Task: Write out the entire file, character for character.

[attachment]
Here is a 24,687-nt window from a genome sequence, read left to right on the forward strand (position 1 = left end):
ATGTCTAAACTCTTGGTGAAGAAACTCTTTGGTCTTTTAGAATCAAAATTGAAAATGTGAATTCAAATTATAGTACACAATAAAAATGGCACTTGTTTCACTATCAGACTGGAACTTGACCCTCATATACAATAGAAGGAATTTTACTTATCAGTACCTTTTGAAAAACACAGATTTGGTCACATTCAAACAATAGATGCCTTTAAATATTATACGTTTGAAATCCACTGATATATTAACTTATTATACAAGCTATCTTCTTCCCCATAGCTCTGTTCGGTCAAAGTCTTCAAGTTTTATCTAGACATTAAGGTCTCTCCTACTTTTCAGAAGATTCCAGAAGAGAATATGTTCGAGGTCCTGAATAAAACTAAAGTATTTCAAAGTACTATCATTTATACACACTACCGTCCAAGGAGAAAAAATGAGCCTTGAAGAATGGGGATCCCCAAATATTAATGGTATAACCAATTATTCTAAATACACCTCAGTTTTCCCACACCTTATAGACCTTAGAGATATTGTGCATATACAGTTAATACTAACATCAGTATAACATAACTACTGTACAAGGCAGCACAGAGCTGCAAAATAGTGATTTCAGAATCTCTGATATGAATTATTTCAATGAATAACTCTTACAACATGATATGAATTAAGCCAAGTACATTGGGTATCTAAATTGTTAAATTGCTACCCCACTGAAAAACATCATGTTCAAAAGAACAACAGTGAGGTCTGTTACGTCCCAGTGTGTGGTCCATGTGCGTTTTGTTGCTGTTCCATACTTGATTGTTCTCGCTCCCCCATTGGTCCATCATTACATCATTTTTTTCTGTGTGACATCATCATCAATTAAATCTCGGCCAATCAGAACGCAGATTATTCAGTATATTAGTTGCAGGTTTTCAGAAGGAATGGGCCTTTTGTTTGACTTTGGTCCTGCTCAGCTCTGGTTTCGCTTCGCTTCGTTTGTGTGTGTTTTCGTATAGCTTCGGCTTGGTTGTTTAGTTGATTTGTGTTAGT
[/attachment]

Here is a 24,687-nt window from a genome sequence, read left to right on the forward strand (position 1 = left end):
ATGTCTAAACTCTTGGTGAAGAAACTCTTTGGTCTTTTAGAATCAAAATTGAAAATGTGAATTCAAATTATAGTACACAATAAAAATGGCACTTGTTTCACTATCAGACTGGAACTTGACCCTCATATACAATAGAAGGAATTTTACTTATCAGTACCTTTTGAAAAACACAGATTTGGTCACATTCAAACAATAGATGCCTTTAAATATTATACGTTTGAAATCCACTGATATATTAACTTATTATACAAGCTATCTTCTTCCCCATAGCTCTGTTCGGTCAAAGTCTTCAAGTTTTATCTAGACATTAAGGTCTCTCCTACTTTTCAGAAGATTCCAGAAGAGAATATGTTCGAGGTCCTGAATAAAACTAAAGTATTTCAAAGTACTATCATTTATACACACTACCGTCCAAGGAGAAAAAATGAGCCTTGAAGAATGGGGATCCCCAAATATTAATGGTATAACCAATTATTCTAAATACACCTCAGTTTTCCCACACCTTATAGACCTTAGAGATATTGTGCATATACAGTTAATACTAACATCAGTATAACATAACTACTGTACAAGGCAGCACAGAGCTGCAAAATAGTGATTTCAGAATCTCTGATATGAATTATTTCAATGAATAACTCTTACAACATGATATGAATTAAGCCAAGTACATTGGGTATCTAAATTGTTAAATTGCTACCCCACTGAAAAACATCATGTTCAAAAGAACAACAGTGAGGTCTGTTACGTCCCAGTGTGTGGTCCATGTGCGTTTTGTTGCTGTTCCATACTTGATTGTTCTCGCTCCCCCATTGGTCCATCATTACATCATTTTTTTCTGTGTGACATCATCATCAATTAAATCTCGGCCAATCAGAACGCAGATTATTCAGTATATTAGTTGCAGGTTTTCAGAAGGAATGGGCCTTTTGTTTGACTTTGGTCCTGCTCAGCTCTGGTTTCGCTTCGCTTCGTTTGTGTGTGTTTTCGTATAGCTTCGGCTTGGTTGTTTAGTTGATTTGTGTTAGT